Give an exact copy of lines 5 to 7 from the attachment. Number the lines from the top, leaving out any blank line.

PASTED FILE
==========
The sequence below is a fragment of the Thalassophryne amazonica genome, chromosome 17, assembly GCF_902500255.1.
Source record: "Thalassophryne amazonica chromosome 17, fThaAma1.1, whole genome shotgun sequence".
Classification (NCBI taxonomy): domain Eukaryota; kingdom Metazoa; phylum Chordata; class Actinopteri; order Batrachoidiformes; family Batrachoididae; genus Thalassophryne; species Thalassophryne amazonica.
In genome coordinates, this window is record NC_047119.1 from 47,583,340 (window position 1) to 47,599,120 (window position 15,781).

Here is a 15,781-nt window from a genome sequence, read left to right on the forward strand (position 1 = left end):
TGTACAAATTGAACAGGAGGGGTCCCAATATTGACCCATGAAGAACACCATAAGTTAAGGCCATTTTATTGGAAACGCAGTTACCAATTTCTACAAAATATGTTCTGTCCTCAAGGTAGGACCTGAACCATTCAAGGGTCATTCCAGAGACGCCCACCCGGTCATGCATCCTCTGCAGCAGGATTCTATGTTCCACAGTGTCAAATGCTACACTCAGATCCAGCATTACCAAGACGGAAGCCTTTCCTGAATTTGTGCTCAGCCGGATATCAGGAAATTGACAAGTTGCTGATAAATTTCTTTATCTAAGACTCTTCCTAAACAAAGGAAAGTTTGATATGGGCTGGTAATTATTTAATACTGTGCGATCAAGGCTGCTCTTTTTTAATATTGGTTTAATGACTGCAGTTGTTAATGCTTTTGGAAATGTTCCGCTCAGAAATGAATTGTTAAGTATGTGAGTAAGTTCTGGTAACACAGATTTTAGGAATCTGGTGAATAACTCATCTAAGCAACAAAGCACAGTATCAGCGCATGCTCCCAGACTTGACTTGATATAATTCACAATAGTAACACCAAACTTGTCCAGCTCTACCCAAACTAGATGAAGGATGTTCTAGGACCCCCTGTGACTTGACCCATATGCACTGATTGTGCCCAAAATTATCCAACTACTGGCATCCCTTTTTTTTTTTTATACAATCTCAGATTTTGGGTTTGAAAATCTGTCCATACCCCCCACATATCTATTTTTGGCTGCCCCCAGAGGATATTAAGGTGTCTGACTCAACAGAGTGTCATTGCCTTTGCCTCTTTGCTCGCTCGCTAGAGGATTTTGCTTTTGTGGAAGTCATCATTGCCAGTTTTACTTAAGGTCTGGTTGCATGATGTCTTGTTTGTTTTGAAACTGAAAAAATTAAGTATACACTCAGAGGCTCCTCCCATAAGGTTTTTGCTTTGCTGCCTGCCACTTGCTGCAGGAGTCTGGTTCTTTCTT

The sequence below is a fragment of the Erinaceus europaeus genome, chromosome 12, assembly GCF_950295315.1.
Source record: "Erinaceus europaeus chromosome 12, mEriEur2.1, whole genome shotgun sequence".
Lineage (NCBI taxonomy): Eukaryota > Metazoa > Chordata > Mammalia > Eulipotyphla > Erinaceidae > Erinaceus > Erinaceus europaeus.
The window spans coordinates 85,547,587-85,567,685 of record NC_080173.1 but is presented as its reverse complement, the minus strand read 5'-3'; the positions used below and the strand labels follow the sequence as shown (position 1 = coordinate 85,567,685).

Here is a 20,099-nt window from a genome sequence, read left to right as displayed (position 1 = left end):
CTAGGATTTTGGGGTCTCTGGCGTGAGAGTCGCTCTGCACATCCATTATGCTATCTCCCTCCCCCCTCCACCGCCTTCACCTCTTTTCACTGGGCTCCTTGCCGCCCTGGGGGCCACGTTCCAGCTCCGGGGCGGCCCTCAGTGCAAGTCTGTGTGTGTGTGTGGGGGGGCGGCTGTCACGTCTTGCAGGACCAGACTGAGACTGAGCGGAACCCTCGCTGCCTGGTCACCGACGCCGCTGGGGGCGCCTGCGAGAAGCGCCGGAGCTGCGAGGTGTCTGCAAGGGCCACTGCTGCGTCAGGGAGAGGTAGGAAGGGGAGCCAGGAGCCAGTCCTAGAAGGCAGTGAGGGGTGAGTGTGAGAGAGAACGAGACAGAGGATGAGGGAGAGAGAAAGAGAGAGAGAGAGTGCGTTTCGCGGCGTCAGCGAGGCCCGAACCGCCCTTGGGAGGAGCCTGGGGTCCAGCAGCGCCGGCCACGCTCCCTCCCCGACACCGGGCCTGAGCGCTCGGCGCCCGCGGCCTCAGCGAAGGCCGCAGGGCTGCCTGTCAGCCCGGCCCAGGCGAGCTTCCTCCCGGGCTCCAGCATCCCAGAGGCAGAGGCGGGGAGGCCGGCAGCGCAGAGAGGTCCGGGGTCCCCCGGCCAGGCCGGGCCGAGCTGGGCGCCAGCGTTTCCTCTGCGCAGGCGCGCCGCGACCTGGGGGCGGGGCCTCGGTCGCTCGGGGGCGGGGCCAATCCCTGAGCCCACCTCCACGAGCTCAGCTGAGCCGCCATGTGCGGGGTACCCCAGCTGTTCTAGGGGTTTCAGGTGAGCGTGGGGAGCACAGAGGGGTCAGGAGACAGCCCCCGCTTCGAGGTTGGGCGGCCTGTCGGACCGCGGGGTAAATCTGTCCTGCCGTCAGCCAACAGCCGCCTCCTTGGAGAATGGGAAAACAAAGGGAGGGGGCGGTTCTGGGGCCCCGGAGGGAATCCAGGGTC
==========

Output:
Here is a 15,781-nt window from a genome sequence, read left to right on the forward strand (position 1 = left end):
TGTACAAATTGAACAGGAGGGGTCCCAATATTGACCCATGAAGAACACCATAAGTTAAGGCCATTTTATTGGAAACGCAGTTACCAATTTCTACAAAATATGTTCTGTCCTCAAGGTAGGACCTGAACCATTCAAGGGTCATTCCAGAGACGCCCACCCGGTCATGCATCCTCTGCAGCAGGATTCTATGTTCCACAGTGTCAAATGCTACACTCAGATCCAGCATTACCAAGACGGAAGCCTTTCCTGAATTTGTGCTCAGCCGGATATCAGGAAATTGACAAGTTGCTGATAAATTTCTTTATCTAAGACTCTTCCTAAACAAAGGAAAGTTTGATATGGGCTGGTAATTATTTAATACTGTGCGATCAAGGCTGCTCTTTTTTAATATTGGTTTAATGACTGCAGTTGTTAATGCTTTTGGAAATGTTCCGCTCAGAAATGAATTGTTAAGTATGTGAGTAAGTTCTGGTAACACAGATTTTAGGAATCTGGTGAATAACTCATCTAAGCAACAAAGCACAGTATCAGCGCATGCTCCCAGACTTGACTTGATATAATTCACAATAGTAACACCAAACTTGTCCAGCTCTACCCAAACTAGATGAAGGATGTTCTAGGACCCCCTGTGACTTGACCCATATGCACTGATTGTGCCCAAAATTATCCAACTACTGGCATCCCTTTTTTTTTTTTATACAATCTCAGATTTTGGGTTTGAAAATCTGTCCATACCCCCCACATATCTATTTTTGGCTGCCCCCAGAGGATATTAAGGTGTCTGACTCAACAGAGTGTCATTGCCTTTGCCTCTTTGCTCGCTCGCTAGAGGATTTTGCTTTTGTGGAAGTCATCATTGCCAGTTTTACTTAAGGTCTGGTTGCATGATGTCTTGTTTGTTTTGAAACTGAAAAAATTAAGTATACACTCAGAGGCTCCTCCCATAAGGTTTTTGCTTTGCTGCCTGCCACTTGCTGCAGGAGTCTGGTTCTTTCTT

The sequence below is a fragment of the Erinaceus europaeus genome, chromosome 12, assembly GCF_950295315.1.